Fondue in a Pumpkin
This was fun to make and serve on Halloween night, but it would also make for a festive fall or holiday appetizer. The oozing cheese and cream make for a very rich dish, so a crisp green salad complements it perfectly. I served it with Insalada del Campo, a perennial favorite at Delfina Restaurant in San Francisco. Delfina’s owner and chef Craig Stoll generously shared it in the San Francisco Chronicle. The pumpkin recipe is from my most recent issue of Gourmet. Here it is.
- 1 (15-inch) piece of baguette, cut into 1/2-inch slices (7 oz total)
1 (7-lb) orange pumpkin
1 1/2 cups heavy cream
1 cup reduced-sodium chicken or vegetable broth
1/2 teaspoon organic ground nutmeg
2 1/2 cups coarsely grated Gruyère (6 oz)
2 1/2 cups coarsely grated Emmental (6 oz)
1 tablespoon olive oil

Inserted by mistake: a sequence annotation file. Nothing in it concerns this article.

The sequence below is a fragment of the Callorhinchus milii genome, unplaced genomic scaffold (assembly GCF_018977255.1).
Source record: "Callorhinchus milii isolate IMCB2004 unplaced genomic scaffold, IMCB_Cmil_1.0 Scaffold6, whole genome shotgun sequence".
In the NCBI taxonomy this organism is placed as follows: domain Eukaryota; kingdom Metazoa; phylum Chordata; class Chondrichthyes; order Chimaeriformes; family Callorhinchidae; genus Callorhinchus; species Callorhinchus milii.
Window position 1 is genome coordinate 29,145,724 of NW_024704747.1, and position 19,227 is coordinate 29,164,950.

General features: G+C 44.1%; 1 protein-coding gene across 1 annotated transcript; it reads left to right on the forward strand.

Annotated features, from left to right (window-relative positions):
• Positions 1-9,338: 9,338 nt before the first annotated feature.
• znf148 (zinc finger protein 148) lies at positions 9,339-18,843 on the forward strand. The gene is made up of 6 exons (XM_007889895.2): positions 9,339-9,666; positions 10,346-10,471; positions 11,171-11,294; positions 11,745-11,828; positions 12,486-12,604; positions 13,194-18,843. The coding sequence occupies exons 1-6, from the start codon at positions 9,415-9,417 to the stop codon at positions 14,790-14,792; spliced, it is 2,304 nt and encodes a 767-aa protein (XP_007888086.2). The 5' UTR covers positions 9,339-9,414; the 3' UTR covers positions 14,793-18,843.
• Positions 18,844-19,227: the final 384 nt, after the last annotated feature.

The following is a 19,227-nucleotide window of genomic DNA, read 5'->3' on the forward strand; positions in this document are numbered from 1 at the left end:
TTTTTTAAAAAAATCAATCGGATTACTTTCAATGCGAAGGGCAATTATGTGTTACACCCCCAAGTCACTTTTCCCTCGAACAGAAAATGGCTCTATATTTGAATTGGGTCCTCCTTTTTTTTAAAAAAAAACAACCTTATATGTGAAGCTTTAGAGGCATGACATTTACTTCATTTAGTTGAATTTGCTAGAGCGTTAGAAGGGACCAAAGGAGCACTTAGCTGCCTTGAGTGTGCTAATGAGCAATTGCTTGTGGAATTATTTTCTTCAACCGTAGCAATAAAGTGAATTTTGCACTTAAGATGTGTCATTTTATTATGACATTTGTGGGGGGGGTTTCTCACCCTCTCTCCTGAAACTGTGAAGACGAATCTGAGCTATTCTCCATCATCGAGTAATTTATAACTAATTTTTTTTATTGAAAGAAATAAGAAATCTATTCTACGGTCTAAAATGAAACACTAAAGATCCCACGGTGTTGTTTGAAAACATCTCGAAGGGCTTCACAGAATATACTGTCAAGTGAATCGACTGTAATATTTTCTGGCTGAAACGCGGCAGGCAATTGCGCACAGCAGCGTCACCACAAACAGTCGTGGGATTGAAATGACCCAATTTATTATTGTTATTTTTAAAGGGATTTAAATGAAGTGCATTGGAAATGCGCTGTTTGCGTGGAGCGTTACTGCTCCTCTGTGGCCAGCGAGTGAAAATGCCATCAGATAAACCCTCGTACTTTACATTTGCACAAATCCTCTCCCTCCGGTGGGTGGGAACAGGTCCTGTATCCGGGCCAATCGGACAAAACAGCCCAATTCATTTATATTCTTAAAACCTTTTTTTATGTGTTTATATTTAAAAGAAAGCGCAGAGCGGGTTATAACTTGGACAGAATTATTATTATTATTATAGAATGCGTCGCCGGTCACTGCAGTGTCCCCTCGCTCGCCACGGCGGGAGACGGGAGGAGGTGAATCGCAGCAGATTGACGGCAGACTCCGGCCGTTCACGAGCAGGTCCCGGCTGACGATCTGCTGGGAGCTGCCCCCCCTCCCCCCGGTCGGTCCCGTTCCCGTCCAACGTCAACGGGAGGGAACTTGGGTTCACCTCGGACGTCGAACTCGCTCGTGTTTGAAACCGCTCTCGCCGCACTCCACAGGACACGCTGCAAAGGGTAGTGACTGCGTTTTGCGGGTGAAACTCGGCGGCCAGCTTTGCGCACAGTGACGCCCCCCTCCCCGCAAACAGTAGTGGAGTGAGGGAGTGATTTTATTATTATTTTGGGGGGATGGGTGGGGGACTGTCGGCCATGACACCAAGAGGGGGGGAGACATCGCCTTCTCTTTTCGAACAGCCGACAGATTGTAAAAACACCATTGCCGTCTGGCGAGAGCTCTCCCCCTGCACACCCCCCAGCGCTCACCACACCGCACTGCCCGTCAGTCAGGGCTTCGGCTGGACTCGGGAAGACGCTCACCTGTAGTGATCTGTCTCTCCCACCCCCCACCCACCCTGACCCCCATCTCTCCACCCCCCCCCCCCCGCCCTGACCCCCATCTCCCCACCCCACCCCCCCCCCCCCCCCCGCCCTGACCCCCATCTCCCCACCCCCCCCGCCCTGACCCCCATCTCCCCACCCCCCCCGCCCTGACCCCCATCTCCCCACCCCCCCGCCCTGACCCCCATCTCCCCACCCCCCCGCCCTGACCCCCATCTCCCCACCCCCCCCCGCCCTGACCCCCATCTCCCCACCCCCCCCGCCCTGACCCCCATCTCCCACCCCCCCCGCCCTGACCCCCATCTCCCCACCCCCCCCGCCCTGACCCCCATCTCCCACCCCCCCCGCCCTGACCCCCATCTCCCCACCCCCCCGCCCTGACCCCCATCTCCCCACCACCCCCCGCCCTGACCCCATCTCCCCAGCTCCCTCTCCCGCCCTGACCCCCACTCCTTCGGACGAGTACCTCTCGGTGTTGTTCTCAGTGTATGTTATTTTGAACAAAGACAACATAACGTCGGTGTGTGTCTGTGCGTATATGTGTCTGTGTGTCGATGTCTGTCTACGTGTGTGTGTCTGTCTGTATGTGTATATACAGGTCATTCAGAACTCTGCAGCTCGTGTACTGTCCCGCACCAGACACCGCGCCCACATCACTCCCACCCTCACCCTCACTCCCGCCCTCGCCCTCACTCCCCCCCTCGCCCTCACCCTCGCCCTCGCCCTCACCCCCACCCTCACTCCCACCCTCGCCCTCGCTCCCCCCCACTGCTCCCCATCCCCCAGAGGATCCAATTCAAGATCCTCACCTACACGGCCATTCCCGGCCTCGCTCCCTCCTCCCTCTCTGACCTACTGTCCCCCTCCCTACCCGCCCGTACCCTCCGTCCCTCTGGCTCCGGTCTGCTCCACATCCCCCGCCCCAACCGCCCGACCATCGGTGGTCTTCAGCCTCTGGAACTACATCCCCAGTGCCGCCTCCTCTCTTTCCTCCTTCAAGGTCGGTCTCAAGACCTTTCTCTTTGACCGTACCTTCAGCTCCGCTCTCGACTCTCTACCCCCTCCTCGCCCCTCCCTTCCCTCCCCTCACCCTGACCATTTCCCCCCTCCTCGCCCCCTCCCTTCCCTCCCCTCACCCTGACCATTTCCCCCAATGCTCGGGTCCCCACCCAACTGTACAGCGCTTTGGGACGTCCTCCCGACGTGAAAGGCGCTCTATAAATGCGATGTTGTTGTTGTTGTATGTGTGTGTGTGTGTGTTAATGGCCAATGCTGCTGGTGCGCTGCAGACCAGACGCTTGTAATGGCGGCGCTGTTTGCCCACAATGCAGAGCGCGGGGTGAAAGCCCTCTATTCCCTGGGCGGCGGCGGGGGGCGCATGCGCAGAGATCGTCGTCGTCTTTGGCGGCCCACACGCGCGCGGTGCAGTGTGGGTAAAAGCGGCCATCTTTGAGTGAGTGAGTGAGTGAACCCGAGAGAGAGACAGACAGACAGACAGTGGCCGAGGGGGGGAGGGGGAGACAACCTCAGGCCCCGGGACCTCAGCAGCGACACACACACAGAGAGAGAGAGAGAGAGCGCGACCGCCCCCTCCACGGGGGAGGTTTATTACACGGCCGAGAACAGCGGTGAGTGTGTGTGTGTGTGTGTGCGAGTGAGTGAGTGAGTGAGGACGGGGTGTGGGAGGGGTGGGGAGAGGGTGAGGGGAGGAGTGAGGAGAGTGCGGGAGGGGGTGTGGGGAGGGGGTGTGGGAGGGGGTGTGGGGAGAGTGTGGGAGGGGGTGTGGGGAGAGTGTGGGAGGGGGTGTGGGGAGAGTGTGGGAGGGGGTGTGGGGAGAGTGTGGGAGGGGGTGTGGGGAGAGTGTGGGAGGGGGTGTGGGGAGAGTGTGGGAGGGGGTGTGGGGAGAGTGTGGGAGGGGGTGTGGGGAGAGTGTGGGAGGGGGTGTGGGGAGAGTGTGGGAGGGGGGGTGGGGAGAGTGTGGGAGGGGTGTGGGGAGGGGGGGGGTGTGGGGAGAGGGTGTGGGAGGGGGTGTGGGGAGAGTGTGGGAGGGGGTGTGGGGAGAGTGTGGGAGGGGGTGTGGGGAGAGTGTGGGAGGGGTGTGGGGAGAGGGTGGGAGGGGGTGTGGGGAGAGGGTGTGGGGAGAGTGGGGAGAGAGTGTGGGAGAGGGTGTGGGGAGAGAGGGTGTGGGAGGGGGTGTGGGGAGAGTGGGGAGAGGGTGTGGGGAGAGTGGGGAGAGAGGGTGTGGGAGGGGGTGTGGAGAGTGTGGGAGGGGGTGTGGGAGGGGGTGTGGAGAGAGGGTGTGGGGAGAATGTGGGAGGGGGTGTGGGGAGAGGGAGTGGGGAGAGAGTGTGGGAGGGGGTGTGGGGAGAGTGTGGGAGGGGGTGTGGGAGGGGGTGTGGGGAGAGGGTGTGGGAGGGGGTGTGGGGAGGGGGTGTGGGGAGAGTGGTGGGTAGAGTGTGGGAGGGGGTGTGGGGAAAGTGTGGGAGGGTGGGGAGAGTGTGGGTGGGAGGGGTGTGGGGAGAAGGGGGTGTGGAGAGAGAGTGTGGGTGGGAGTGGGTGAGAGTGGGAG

- Preheat oven to 450°F with rack in lower third.
- Toast baguette slices in 1 layer on a baking sheet in oven until tops are crisp (bread will still be pale), about 7 minutes. Transfer to a rack to cool.
- Remove top of pumpkin by cutting a circle (3 inches in diameter) around stem with a small sharp knife. Scrape out seeds and any loose fibers from inside pumpkin with a spoon (including top of pumpkin; reserve seeds for another use if desired).
- Season inside of pumpkin with 1/2 tsp salt.
- Whisk together cream, broth, nutmeg, 1 tsp salt, and 1/2 tsp pepper in a bowl.
- Mix together cheeses in another bowl.
- Put a layer of toasted bread in bottom of pumpkin, then cover with about 1 cup cheese and about 1/2 cup cream mixture. Continue layering bread, cheese, and cream mixture until pumpkin is filled to about 1/2 inch from top, using all of cream mixture. (You may have some bread and cheese left over.)
- Cover pumpkin with top and put in an oiled small roasting pan. Brush outside of pumpkin all over with olive oil. Bake until pumpkin is tender and filling is puffed, 1 1/4 to 1 1/2 hours.
Cooks’ note: Pumpkin can be filled 2 hours before baking and chilled
My Note: I made two, using little sugar pumpkins, and served one for Halloween, re-heating the other for an appetizer the next night. While still good, it had dried out somewhat in the referigerator and was not as oozy and melty.